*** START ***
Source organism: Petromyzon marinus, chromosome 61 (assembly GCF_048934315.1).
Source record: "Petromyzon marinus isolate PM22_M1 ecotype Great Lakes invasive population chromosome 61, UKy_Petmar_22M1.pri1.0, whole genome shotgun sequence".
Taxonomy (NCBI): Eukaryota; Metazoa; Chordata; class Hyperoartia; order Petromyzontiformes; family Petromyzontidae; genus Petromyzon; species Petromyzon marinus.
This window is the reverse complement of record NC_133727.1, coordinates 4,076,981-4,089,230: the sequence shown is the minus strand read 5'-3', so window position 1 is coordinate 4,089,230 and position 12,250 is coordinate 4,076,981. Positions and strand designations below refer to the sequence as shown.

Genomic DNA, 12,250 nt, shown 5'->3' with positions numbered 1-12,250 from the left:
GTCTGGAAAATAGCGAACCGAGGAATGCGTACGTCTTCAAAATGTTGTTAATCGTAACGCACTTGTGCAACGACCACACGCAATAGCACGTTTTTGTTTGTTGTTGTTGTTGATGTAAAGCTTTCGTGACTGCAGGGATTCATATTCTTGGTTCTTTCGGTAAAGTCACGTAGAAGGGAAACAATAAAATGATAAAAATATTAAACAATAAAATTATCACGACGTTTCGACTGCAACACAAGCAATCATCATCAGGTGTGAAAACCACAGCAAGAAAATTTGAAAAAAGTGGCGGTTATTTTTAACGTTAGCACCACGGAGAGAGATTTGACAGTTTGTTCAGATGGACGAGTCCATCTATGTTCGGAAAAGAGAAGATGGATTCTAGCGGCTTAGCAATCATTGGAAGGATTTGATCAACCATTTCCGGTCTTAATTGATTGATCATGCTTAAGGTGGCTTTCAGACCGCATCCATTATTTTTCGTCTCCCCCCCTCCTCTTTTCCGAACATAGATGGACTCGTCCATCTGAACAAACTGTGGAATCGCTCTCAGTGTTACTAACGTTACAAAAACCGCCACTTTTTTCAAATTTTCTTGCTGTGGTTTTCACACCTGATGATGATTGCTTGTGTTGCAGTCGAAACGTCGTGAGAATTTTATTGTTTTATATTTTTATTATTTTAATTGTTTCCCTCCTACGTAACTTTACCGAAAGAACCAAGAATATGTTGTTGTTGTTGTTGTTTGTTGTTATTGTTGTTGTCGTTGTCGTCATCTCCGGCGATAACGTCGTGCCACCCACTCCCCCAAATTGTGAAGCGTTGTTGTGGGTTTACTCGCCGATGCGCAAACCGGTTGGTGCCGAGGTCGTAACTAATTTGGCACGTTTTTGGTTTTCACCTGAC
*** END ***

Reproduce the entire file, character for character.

Source organism: Petromyzon marinus, chromosome 61 (assembly GCF_048934315.1).
Source record: "Petromyzon marinus isolate PM22_M1 ecotype Great Lakes invasive population chromosome 61, UKy_Petmar_22M1.pri1.0, whole genome shotgun sequence".
Taxonomy (NCBI): Eukaryota; Metazoa; Chordata; class Hyperoartia; order Petromyzontiformes; family Petromyzontidae; genus Petromyzon; species Petromyzon marinus.
This window is the reverse complement of record NC_133727.1, coordinates 4,076,981-4,089,230: the sequence shown is the minus strand read 5'-3', so window position 1 is coordinate 4,089,230 and position 12,250 is coordinate 4,076,981. Positions and strand designations below refer to the sequence as shown.

Genomic DNA, 12,250 nt, shown 5'->3' with positions numbered 1-12,250 from the left:
GTCTGGAAAATAGCGAACCGAGGAATGCGTACGTCTTCAAAATGTTGTTAATCGTAACGCACTTGTGCAACGACCACACGCAATAGCACGTTTTTGTTTGTTGTTGTTGTTGATGTAAAGCTTTCGTGACTGCAGGGATTCATATTCTTGGTTCTTTCGGTAAAGTCACGTAGAAGGGAAACAATAAAATGATAAAAATATTAAACAATAAAATTATCACGACGTTTCGACTGCAACACAAGCAATCATCATCAGGTGTGAAAACCACAGCAAGAAAATTTGAAAAAAGTGGCGGTTATTTTTAACGTTAGCACCACGGAGAGAGATTTGACAGTTTGTTCAGATGGACGAGTCCATCTATGTTCGGAAAAGAGAAGATGGATTCTAGCGGCTTAGCAATCATTGGAAGGATTTGATCAACCATTTCCGGTCTTAATTGATTGATCATGCTTAAGGTGGCTTTCAGACCGCATCCATTATTTTTCGTCTCCCCCCCTCCTCTTTTCCGAACATAGATGGACTCGTCCATCTGAACAAACTGTGGAATCGCTCTCAGTGTTACTAACGTTACAAAAACCGCCACTTTTTTCAAATTTTCTTGCTGTGGTTTTCACACCTGATGATGATTGCTTGTGTTGCAGTCGAAACGTCGTGAGAATTTTATTGTTTTATATTTTTATTATTTTAATTGTTTCCCTCCTACGTAACTTTACCGAAAGAACCAAGAATATGTTGTTGTTGTTGTTGTTTGTTGTTATTGTTGTTGTCGTTGTCGTCATCTCCGGCGATAACGTCGTGCCACCCACTCCCCCAAATTGTGAAGCGTTGTTGTGGGTTTACTCGCCGATGCGCAAACCGGTTGGTGCCGAGGTCGTAACTAATTTGGCACGTTTTTGGTTTTCACCTGAC